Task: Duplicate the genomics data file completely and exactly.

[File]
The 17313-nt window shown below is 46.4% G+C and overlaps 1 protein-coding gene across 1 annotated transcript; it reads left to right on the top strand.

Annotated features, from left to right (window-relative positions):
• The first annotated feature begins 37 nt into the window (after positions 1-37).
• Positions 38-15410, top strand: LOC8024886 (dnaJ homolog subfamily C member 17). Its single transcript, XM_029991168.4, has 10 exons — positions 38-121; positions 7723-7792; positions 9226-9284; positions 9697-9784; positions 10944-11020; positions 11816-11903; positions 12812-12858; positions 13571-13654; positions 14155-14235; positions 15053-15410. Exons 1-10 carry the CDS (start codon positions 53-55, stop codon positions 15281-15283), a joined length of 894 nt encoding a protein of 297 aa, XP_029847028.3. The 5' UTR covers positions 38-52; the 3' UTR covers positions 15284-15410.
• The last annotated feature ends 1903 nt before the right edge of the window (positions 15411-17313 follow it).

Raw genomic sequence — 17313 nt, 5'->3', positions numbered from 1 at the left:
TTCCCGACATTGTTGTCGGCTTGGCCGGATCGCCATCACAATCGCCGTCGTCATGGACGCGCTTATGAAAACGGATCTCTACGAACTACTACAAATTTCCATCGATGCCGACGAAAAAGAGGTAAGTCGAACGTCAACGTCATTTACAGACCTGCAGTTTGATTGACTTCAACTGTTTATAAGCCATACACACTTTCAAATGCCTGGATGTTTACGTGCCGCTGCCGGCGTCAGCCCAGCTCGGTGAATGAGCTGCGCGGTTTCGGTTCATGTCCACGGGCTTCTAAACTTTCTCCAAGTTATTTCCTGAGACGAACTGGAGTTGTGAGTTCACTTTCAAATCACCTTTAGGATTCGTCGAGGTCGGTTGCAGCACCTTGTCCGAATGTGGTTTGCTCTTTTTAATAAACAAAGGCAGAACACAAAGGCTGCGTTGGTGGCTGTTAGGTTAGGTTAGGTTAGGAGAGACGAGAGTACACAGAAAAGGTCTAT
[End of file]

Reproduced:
The 17313-nt window shown below is 46.4% G+C and overlaps 1 protein-coding gene across 1 annotated transcript; it reads left to right on the top strand.

Annotated features, from left to right (window-relative positions):
• The first annotated feature begins 37 nt into the window (after positions 1-37).
• Positions 38-15410, top strand: LOC8024886 (dnaJ homolog subfamily C member 17). Its single transcript, XM_029991168.4, has 10 exons — positions 38-121; positions 7723-7792; positions 9226-9284; positions 9697-9784; positions 10944-11020; positions 11816-11903; positions 12812-12858; positions 13571-13654; positions 14155-14235; positions 15053-15410. Exons 1-10 carry the CDS (start codon positions 53-55, stop codon positions 15281-15283), a joined length of 894 nt encoding a protein of 297 aa, XP_029847028.3. The 5' UTR covers positions 38-52; the 3' UTR covers positions 15284-15410.
• The last annotated feature ends 1903 nt before the right edge of the window (positions 15411-17313 follow it).

Raw genomic sequence — 17313 nt, 5'->3', positions numbered from 1 at the left:
TTCCCGACATTGTTGTCGGCTTGGCCGGATCGCCATCACAATCGCCGTCGTCATGGACGCGCTTATGAAAACGGATCTCTACGAACTACTACAAATTTCCATCGATGCCGACGAAAAAGAGGTAAGTCGAACGTCAACGTCATTTACAGACCTGCAGTTTGATTGACTTCAACTGTTTATAAGCCATACACACTTTCAAATGCCTGGATGTTTACGTGCCGCTGCCGGCGTCAGCCCAGCTCGGTGAATGAGCTGCGCGGTTTCGGTTCATGTCCACGGGCTTCTAAACTTTCTCCAAGTTATTTCCTGAGACGAACTGGAGTTGTGAGTTCACTTTCAAATCACCTTTAGGATTCGTCGAGGTCGGTTGCAGCACCTTGTCCGAATGTGGTTTGCTCTTTTTAATAAACAAAGGCAGAACACAAAGGCTGCGTTGGTGGCTGTTAGGTTAGGTTAGGTTAGGAGAGACGAGAGTACACAGAAAAGGTCTAT